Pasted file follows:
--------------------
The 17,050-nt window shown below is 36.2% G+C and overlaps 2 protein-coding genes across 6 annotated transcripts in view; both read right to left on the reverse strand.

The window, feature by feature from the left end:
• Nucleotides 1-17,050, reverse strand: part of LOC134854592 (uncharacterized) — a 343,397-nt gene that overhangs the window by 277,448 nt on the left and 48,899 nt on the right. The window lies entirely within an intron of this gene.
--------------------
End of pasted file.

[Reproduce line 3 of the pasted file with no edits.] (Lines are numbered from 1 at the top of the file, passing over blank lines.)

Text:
• Nucleotides 1-17,050, reverse strand: part of LOC134854592 (uncharacterized) — a 343,397-nt gene that overhangs the window by 277,448 nt on the left and 48,899 nt on the right. The window lies entirely within an intron of this gene.